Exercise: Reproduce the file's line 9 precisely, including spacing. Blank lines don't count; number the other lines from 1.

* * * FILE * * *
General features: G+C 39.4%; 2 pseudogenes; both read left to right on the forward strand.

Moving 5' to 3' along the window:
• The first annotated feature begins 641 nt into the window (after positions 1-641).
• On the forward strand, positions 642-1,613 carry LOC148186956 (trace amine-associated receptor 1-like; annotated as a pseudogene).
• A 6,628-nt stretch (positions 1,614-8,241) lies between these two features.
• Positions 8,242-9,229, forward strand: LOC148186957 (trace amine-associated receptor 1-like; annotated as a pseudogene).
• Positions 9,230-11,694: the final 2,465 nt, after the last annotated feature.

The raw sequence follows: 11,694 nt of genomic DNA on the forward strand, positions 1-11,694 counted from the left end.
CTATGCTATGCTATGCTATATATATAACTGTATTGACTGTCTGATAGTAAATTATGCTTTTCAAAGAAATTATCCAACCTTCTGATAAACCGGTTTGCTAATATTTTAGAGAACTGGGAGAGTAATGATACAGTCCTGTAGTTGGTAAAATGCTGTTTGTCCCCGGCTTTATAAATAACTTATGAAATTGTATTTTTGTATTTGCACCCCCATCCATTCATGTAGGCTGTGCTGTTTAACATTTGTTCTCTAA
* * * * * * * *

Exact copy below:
CTATGCTATGCTATGCTATATATATAACTGTATTGACTGTCTGATAGTAAATTATGCTTTTCAAAGAAATTATCCAACCTTCTGATAAACCGGTTTGCTAATATTTTAGAGAACTGGGAGAGTAATGATACAGTCCTGTAGTTGGTAAAATGCTGTTTGTCCCCGGCTTTATAAATAACTTATGAAATTGTATTTTTGTATTTGCACCCCCATCCATTCATGTAGGCTGTGCTGTTTAACATTTGTTCTCTAA